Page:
Identification: Unsavoury looking mushrooms

Discussion in 'Fungi, Lichens and Slime Molds' started by Matthew G, Jan 2, 2008.

  1. Matthew G

    Matthew G Member

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    hello, im new to the forum and i was hoping you couuld help me identify these strange mushrooms i found in my garden? i have a dog, and i would rather he didnt die from eating these. do you think that will be a problem?

    Thanks,
    Matt.
     

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  2. MycoRob

    MycoRob Active Member

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    Not sure about European fungi ... we have some Europeans on the board who drop in every now and then, i'm surprised they havn't chimed in yet.

    I'd consider Coprinus micaceus for this one.
     
  3. Frog

    Frog Generous Contributor Forums Moderator 10 Years

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    Agree - they look like Coprinus.
    The ones that grow across the street from me appear to be clustered near the local dogs' favoured spots to relieve themselves. So although it is known to be a dung lover, I wonder if this species might just prefer dog contributions?

    frog
     
  4. MycoRob

    MycoRob Active Member

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    I'd think 'nitrogen-rich' loving is more accurate to describe these Coprinus. I find them in fertilized and well kept yards much more often than growing on dung.
     
  5. Frog

    Frog Generous Contributor Forums Moderator 10 Years

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    Which brings up another interesting question I'd like to know: Does this group need nitrogen etc from a dung source or would they grow to full potential on nitrogen etc that came from other sources?

    frog
     
  6. MycoRob

    MycoRob Active Member

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    Good question. Although one nitrogen source should be the same as any other nitrogen source, there is another reason mushrooms like dung. Assuming an animal consumes some mushroom spores (from spores in hay, on grass, or eating part of a mushroom), spores are excreted undamaged with the dung. The dung provides the moisture, humidity, and temperature conducive for the spores to develop a nice mat of mycelium. These additional factors offer an advantage over plain old nitrogen rich soil like a well kept lawn. The answer to your question, about whether coprinus would prefer dung to a nitrogen rich lawn, is an empirical one.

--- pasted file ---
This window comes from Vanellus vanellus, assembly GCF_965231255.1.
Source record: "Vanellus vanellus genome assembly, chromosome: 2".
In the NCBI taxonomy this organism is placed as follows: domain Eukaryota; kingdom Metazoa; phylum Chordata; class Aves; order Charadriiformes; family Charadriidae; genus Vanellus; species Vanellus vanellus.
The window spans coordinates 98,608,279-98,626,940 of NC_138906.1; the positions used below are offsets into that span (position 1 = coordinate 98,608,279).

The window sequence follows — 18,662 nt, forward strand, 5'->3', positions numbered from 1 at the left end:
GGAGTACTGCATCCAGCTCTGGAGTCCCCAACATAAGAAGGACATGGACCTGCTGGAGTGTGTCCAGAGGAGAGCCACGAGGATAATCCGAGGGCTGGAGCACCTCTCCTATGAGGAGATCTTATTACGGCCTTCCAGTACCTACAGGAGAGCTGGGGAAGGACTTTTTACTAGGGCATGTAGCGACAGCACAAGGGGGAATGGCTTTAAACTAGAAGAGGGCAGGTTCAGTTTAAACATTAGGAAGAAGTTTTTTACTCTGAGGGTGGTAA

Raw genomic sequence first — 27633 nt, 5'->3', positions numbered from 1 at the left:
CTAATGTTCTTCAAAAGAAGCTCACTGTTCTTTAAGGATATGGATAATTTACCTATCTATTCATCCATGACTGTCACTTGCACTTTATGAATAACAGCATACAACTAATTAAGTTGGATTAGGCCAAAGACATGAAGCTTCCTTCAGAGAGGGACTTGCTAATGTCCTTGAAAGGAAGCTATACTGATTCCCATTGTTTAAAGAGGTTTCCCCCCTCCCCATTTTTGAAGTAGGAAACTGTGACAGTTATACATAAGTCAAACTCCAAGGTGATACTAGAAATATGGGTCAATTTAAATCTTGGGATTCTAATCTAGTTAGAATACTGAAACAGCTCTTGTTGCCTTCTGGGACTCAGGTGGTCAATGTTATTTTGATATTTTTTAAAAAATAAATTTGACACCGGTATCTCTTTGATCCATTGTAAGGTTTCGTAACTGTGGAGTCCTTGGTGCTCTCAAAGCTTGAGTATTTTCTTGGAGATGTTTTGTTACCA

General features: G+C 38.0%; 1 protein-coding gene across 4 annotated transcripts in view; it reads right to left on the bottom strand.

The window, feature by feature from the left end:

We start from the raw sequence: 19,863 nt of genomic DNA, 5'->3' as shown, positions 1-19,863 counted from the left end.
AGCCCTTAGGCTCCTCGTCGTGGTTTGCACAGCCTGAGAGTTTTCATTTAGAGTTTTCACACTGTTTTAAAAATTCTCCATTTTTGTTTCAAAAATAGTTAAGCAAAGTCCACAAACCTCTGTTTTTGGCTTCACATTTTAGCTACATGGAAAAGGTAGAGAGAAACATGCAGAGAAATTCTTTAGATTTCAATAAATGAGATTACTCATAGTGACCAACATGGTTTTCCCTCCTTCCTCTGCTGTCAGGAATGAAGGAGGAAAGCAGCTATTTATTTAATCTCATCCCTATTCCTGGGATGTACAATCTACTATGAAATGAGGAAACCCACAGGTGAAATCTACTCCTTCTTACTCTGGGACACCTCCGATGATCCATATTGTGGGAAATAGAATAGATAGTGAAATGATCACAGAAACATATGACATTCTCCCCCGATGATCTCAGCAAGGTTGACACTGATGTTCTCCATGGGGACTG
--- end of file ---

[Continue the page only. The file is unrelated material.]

7. Frog

    Frog Generous Contributor Forums Moderator 10 Years

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    I was informed yesterday that some Coprini don't need dung at all (which again teaches me not to assume), and confirmed what you
    said MycoRob, about C. micaceous just liking a nice fertilized lawn.

    Given that this group has recently been reorganized into different clades, I'm wondering if they grouped all the true dung lovers together?

    'Am probably not likely to undertake a rigorous study of the dog patterns and coprinus in my neighbourhood <grin> but it still looks to me like they are gravitating to key areas of the yards.
     

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